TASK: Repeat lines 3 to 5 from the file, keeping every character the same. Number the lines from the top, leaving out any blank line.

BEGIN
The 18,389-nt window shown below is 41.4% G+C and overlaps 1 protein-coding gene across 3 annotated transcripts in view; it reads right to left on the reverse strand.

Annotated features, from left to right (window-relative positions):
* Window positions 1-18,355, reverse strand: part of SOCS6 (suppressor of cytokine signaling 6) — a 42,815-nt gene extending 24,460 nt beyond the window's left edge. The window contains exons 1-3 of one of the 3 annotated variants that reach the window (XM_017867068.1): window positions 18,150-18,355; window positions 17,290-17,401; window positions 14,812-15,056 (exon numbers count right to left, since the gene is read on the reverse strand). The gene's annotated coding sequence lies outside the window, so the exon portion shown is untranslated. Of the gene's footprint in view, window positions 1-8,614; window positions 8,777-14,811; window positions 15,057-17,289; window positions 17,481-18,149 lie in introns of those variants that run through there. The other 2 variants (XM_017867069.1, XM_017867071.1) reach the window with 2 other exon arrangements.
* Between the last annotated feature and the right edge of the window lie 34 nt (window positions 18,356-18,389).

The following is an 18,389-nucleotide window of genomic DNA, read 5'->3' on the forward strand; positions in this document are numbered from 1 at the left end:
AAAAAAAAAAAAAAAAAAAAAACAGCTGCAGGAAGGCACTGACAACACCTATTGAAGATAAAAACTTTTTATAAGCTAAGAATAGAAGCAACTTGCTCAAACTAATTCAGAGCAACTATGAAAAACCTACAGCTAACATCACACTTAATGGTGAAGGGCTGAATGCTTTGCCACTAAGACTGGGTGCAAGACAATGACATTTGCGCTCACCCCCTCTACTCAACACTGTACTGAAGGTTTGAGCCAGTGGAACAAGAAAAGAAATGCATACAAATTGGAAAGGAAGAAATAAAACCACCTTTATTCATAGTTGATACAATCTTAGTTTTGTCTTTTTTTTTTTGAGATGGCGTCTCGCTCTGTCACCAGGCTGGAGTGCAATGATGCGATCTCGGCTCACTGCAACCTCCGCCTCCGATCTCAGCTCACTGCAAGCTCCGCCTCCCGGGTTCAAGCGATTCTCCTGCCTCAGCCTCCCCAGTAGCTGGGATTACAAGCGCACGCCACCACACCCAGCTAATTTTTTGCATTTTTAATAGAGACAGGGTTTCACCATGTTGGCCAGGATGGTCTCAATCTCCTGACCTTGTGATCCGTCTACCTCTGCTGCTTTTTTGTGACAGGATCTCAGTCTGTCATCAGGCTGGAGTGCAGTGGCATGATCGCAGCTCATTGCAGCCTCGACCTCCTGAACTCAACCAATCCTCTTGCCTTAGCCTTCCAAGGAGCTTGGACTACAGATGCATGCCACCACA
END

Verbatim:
* Window positions 1-18,355, reverse strand: part of SOCS6 (suppressor of cytokine signaling 6) — a 42,815-nt gene extending 24,460 nt beyond the window's left edge. The window contains exons 1-3 of one of the 3 annotated variants that reach the window (XM_017867068.1): window positions 18,150-18,355; window positions 17,290-17,401; window positions 14,812-15,056 (exon numbers count right to left, since the gene is read on the reverse strand). The gene's annotated coding sequence lies outside the window, so the exon portion shown is untranslated. Of the gene's footprint in view, window positions 1-8,614; window positions 8,777-14,811; window positions 15,057-17,289; window positions 17,481-18,149 lie in introns of those variants that run through there. The other 2 variants (XM_017867069.1, XM_017867071.1) reach the window with 2 other exon arrangements.
* Between the last annotated feature and the right edge of the window lie 34 nt (window positions 18,356-18,389).

The following is an 18,389-nucleotide window of genomic DNA, read 5'->3' on the forward strand; positions in this document are numbered from 1 at the left end: